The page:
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Pet Bird Insurance Still Rare

The percentage of health insurance purchased for birds is a fraction of that going to dogs and cats.

By Brian Hutchins, News Director, Bow Tie Inc.
Posted: Wednesday, June 2, 2010 3:30 p.m. PDT

Veterinary Pet Insurance offers coverage for pet birds 
Bird owners purchase health insurance coverage for their pets at a lower rate than dog and cat owners

Although the number of companies offering pet health insurance in the United States has risen dramatically in recent years, from one to well more than a dozen, only one appears to offer health insurance for birds — and it has for the past decade.

For that company, Veterinary Pet Insurance of Brea, Calif., bird policies account for a mere fraction of its business. Of more than 475,000 pets currently insured as of March 2010, only 5,000 pets are covered under its Avian and Exotic Animal Plan, and most of those are exotic mammals such as rabbits and ferrets.

Of those 5,000 pets, 2,021 were birds. Insured birds include 33 caiques, 10 doves, seven ducks, one goose, one hawk and one pigeon.

In 2007, six bird species were in the company’s top 10 most insured avian and exotic species: No. 3, cockatiels (322 birds insured); No. 4, African greys (256); No. 6, conures (131); No. 7, cockatoos (118), No. 9, macaws (89) and No. 10, Amazons (87).

“People frequently assume insurance policies only cover dogs and cats,” said Carol McConnell, DVM, MBA, vice president and chief veterinary medical officer for VPI. “Our statistics show that exotic animals become ill and suffer injuries the same as or more than common pets and, therefore, deserve quality veterinary care. Additionally, exotics usually experience conditions unique to their species that might require specialized treatment, which can oftentimes be expensive.”


In general, the company’s avian policy covers medical treatments and surgeries for accidents and illnesses, minor treatments, lab fees, prescriptions, X-rays and hospitalization. It may also cover obesity, self-mutilation, feather-picking, egg binding surgery and neoplasia surgery, provided the conditions are not pre-existing.

An additional supplemental and routine care coverage rider will help pay for a routine exam, blood testing, fecal analysis, and nail and wing feather trim. Neither the rider nor the base policy covers vaccinations.

For now, other insurance companies seem content to focus on the much larger dog and cat insurance market (most industry estimates suggest less than 3 percent of all cats and dogs, and possibly less than 1 percent, are actually insured). A relative lack of veterinary information about avian species makes risks more difficult to calculate and thus policies more difficult to effectively and fairly price.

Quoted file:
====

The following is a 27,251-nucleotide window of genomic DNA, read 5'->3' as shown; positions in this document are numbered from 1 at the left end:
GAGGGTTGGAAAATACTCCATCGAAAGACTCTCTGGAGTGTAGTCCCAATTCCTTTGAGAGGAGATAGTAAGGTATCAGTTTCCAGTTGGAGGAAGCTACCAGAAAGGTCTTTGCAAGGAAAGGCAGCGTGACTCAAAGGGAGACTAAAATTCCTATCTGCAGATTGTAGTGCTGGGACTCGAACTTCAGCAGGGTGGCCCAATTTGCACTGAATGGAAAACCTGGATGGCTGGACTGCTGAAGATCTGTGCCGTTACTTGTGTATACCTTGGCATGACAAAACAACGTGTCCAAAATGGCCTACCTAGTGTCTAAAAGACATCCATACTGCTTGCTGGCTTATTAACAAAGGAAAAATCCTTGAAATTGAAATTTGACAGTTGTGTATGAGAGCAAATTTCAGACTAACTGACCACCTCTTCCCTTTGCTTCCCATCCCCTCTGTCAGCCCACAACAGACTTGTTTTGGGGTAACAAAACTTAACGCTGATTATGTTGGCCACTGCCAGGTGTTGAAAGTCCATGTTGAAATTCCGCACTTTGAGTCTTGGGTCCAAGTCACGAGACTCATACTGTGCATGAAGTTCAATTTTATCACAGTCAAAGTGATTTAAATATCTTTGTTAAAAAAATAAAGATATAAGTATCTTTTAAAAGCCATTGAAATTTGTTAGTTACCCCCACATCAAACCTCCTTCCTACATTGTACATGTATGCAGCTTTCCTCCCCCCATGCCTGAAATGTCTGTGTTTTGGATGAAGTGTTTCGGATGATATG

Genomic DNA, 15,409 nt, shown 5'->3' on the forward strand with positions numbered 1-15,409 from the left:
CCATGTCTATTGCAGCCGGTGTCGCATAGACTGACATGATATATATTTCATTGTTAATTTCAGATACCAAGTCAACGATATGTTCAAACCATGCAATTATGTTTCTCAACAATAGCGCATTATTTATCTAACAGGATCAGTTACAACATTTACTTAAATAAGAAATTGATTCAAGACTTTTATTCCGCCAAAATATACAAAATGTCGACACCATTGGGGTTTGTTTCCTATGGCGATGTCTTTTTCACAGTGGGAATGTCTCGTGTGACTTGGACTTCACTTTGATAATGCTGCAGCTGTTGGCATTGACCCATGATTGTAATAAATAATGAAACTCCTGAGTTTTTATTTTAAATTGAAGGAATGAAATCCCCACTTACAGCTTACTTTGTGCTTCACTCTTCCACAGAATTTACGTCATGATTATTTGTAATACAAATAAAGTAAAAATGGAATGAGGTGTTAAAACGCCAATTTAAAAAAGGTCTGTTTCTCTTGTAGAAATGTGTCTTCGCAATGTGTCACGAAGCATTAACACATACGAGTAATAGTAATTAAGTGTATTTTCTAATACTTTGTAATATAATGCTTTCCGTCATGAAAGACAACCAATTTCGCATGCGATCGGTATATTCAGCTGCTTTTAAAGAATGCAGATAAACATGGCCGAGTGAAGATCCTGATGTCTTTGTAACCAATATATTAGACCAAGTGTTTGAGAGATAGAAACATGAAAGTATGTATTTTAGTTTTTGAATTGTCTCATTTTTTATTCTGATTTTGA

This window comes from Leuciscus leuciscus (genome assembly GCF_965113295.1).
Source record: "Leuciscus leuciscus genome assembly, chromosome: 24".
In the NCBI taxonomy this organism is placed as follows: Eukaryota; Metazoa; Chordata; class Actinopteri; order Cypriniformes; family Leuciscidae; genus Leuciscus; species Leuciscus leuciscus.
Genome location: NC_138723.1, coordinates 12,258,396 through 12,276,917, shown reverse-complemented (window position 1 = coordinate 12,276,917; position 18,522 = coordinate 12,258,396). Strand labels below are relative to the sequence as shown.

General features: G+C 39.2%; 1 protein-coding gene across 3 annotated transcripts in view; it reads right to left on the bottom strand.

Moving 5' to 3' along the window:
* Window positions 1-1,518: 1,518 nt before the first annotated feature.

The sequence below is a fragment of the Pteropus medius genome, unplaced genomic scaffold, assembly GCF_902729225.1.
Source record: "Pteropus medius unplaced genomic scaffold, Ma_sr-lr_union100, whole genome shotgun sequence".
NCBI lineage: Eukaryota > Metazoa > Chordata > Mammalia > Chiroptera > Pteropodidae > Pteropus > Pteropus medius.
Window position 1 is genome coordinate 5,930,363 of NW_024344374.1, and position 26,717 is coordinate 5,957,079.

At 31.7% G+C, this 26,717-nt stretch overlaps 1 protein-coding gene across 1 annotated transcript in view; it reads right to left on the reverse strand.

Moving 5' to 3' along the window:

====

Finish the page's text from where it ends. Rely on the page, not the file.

Insurance buyers must fully understand exactly what they’re getting for their premium. VPI has posted its schedule of benefits on its website (www.petinsurance.com), which lists payment for specific procedures and diagnostics. Discussing these benefits with veterinary providers to find out how much of potential bills will likely be covered by insurance may provide a better idea of the value pet insurance will offer and prevent potential surprises when the bill comes due.

VPI’s policy reimburses pet owners for veterinary costs the pet owner pays, but does not pay the bill directly. 
Pet insurance offers one way to manage unexpected, and sometimes expected, veterinary bills.
 
“Some avian species can live for decades, which means many years of trips to the veterinarian,” Dr. McConnell says. “What we want to stress is that maintaining your pets’ health insurance is part of being a responsible pet owner — regardless of what type of pet you own.”

Pet health insurance does not cover pre-existing conditions, nor does it protect a bird owner financially if their bird bites someone. Bird owners should ensure that their homeowner’s or renter’s liability insurance will cover such circumstances.

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Pet Bird Insurance Still Rare

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Reader Comments
i've never heard of BIRD insurance!
zoe, Bridgeport, WV
Posted: 12/12/2010 10:17:49 AM
I just bought insurance for my S.I. Eclectus....after going through toe tapping with her...and a bill of over $2,000!!
colleen, whiting, NJ
Posted: 12/11/2010 9:34:16 AM
Once you've lost a special bird the cost of insurance looks cheap. I couldn't even find it when I wanted to buy insurance.
Charles, Orlando, FL
Posted: 11/30/2010 6:04:09 AM
I wonder why there are so few insurance companies that cover birds?
Kim, South Bend, IN
Posted: 11/29/2010 7:13:27 AM
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